Other countries listed are irregularly spread across the globe, with no particular geographical concentration. Clearly, one would not expect every single country to be represented as in the Olympics, but knowing that quite a few of the global players in the IT sector and consumer electronics market are from the Far East, it does come as a surprise that only two speakers from Japan are participating, and no South Korean based company was listed.
Figure 2: Breakdown of top 5 most listed countries (e.g. 62% of all speakers indicated United States as their country). In total, 30 different countries were listed.
A noticeable fact emerging form the list of speakers is the evident gender imbalance. In total, about only one in five speakers (18%) are female. When considering the top five participating countries or the top ten most listed titles, the female-male ratio is even more biased. For example, the gender gap in top company positions is wider than the average, with only 1 in 8 CEOs or (Co-)Founders being female.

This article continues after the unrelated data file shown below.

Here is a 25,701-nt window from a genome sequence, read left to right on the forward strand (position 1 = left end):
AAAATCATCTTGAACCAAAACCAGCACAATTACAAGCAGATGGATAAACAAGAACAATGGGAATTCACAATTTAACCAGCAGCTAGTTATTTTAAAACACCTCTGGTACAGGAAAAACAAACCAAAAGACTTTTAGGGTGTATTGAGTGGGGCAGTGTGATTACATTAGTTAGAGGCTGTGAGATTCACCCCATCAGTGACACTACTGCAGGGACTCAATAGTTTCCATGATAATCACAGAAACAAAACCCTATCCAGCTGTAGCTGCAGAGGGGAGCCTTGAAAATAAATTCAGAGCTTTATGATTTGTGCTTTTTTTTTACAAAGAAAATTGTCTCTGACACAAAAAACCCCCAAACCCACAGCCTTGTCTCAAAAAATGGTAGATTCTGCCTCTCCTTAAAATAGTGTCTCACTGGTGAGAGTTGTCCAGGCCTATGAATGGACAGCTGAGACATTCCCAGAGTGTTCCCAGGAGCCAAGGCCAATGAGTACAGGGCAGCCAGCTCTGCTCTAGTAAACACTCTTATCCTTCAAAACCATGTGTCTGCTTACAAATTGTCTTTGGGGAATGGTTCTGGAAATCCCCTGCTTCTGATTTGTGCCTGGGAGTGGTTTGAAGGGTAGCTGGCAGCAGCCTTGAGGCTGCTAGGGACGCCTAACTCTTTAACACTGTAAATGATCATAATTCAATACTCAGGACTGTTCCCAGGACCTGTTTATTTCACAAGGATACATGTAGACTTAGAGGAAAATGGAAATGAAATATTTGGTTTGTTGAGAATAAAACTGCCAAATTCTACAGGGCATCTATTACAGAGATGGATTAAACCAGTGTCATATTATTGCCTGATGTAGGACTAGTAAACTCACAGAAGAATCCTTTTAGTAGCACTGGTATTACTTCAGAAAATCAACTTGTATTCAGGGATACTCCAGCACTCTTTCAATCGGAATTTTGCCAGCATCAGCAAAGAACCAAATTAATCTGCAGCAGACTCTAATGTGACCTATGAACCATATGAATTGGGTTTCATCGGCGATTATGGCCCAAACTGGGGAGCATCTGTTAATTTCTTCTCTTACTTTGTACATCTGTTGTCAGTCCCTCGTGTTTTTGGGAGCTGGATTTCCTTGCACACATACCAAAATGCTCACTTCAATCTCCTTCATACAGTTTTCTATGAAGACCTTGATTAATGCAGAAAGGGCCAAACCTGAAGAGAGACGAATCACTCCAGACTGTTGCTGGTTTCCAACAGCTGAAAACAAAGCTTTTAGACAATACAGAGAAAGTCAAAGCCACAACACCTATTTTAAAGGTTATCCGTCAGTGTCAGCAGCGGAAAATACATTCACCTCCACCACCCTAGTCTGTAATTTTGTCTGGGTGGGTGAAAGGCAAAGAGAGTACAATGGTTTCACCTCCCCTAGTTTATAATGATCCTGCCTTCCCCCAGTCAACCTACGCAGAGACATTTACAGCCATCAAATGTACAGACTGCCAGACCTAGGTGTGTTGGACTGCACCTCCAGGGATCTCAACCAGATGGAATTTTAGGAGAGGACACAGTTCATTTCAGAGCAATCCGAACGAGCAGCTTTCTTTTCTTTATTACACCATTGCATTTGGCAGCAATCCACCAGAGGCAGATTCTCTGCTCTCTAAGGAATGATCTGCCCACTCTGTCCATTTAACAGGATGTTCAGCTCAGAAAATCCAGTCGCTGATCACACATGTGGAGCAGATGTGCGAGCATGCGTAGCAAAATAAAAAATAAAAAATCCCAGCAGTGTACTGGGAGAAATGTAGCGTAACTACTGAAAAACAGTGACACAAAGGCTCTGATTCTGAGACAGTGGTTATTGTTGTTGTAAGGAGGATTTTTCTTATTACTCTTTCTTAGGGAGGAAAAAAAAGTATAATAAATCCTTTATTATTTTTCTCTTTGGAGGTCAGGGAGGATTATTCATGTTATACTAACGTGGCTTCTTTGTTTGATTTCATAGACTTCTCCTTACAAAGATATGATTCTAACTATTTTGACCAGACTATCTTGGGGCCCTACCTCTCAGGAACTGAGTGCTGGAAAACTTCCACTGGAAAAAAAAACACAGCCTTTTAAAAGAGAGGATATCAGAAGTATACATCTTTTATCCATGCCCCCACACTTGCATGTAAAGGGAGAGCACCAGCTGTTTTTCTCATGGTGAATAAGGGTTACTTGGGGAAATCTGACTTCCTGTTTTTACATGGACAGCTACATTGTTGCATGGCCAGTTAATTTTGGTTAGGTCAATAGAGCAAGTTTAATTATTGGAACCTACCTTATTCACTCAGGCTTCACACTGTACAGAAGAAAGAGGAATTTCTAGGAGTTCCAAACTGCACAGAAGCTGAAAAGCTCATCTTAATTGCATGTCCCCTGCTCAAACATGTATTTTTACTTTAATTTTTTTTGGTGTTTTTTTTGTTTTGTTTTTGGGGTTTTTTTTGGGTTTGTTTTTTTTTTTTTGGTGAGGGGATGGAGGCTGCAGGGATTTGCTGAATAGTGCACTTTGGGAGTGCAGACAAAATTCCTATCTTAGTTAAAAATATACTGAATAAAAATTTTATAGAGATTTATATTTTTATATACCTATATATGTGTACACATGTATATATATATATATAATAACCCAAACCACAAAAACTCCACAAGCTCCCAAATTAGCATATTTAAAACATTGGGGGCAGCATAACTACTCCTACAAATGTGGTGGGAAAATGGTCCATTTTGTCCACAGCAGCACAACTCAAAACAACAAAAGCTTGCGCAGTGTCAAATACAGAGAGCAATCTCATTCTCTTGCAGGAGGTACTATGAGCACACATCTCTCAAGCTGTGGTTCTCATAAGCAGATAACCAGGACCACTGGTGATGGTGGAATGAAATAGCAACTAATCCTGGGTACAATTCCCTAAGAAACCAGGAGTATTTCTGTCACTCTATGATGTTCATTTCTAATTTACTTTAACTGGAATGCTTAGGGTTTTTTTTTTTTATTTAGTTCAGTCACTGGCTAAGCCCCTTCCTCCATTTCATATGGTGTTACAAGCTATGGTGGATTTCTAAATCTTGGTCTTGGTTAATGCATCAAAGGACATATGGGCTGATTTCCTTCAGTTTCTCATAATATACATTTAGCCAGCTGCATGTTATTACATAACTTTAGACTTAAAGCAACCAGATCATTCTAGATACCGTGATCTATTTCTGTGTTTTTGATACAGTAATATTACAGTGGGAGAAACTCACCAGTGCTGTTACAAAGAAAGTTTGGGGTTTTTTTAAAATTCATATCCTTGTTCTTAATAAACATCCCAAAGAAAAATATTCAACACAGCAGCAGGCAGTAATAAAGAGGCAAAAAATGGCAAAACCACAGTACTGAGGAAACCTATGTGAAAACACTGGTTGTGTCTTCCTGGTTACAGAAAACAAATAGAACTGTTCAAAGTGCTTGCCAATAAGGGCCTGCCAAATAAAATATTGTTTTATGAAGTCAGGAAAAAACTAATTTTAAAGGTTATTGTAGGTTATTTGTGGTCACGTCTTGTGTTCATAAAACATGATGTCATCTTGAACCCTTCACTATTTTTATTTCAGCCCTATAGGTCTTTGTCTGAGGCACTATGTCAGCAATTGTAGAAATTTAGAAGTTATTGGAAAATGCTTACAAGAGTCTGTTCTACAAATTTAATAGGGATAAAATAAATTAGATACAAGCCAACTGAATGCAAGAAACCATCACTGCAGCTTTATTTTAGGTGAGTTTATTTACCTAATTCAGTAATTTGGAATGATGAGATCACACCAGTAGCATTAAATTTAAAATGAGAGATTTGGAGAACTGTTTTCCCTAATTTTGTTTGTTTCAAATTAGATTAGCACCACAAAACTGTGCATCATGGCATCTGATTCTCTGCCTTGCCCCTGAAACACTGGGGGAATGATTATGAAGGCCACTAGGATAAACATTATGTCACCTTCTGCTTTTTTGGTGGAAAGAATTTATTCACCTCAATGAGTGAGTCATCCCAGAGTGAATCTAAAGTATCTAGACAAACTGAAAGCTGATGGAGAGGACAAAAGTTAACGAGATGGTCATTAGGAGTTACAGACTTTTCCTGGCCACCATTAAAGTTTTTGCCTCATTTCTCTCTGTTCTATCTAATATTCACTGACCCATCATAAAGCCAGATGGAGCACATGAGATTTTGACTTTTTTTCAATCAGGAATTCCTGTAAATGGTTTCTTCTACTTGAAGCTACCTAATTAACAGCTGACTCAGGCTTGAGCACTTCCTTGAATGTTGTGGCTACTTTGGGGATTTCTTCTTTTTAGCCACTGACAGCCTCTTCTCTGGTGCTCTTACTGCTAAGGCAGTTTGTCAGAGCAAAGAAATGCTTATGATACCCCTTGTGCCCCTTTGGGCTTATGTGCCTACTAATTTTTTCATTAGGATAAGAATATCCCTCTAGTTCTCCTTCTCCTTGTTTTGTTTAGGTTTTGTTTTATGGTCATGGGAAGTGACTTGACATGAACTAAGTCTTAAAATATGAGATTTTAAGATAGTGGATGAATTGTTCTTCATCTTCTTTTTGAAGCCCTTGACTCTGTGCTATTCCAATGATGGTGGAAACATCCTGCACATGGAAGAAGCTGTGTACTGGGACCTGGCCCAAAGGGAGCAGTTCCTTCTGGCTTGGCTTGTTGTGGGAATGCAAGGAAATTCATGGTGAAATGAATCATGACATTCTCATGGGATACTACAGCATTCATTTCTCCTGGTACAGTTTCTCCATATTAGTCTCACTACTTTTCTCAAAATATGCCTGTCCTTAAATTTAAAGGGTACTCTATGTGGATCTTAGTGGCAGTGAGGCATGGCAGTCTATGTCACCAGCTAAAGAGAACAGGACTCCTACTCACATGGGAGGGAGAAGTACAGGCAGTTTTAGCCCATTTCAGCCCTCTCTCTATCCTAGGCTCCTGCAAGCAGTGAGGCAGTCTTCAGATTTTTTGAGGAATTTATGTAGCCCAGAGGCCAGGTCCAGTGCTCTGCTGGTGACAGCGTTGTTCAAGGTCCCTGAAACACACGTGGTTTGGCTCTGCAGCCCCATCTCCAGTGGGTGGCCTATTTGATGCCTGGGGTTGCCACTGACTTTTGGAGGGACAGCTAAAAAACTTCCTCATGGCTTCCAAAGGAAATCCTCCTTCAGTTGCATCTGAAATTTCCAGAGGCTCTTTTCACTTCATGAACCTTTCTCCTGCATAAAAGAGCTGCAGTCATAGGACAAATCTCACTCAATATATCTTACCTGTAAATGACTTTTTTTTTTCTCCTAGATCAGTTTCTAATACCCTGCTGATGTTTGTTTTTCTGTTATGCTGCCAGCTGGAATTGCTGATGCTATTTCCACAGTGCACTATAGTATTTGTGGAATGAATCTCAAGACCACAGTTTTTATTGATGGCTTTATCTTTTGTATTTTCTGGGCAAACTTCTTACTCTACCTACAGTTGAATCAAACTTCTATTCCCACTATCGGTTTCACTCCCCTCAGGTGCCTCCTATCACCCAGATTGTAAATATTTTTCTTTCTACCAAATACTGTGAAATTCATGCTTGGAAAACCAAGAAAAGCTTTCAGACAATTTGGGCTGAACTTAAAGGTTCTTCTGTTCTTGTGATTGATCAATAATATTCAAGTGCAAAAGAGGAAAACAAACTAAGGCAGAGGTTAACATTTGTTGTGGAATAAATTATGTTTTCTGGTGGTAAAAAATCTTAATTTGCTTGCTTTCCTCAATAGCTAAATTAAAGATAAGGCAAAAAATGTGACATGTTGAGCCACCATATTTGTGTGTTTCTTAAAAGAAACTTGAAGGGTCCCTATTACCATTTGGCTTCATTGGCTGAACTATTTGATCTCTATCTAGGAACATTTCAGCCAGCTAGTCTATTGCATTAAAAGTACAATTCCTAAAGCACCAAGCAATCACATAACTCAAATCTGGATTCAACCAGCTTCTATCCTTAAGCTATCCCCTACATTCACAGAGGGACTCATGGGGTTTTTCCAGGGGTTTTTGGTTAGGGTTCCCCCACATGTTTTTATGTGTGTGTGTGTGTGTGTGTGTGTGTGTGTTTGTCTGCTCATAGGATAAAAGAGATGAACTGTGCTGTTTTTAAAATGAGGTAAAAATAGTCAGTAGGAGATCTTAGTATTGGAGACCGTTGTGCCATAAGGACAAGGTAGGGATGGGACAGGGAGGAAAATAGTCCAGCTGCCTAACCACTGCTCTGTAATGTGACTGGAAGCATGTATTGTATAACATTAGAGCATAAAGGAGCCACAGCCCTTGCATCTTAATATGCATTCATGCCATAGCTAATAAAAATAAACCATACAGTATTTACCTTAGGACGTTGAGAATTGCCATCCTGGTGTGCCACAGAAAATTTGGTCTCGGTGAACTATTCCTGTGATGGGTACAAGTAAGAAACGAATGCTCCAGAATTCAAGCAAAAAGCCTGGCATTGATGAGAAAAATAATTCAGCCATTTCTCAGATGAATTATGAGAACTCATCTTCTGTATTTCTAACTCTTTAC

Figure 3: List of top ten most often mentioned titles, with breakdown by gender (e.g. 32% of all speakers are male CEOs, and 5% are female CEOs). Note: Many speakers indicate more than one title, therefore the percentages of all titles do not add up to 100%.
Figure 4: List of top five countries, with breakdown by gender (e.g. 51% of all speakers are from the US and male, 11% are from the US and female.)
Although the majority of companies attending the Web Summit are start-ups, these findings are actually in line with the general IT sector-wide phenomenon where established IT companies are reporting a lack of gender diversity, possibly missing out on female talent in the technology sector in general or even suffering from skills shortage. Despite all the initiatives run to address that imbalance over the years, it looks like it’s still a long way to go.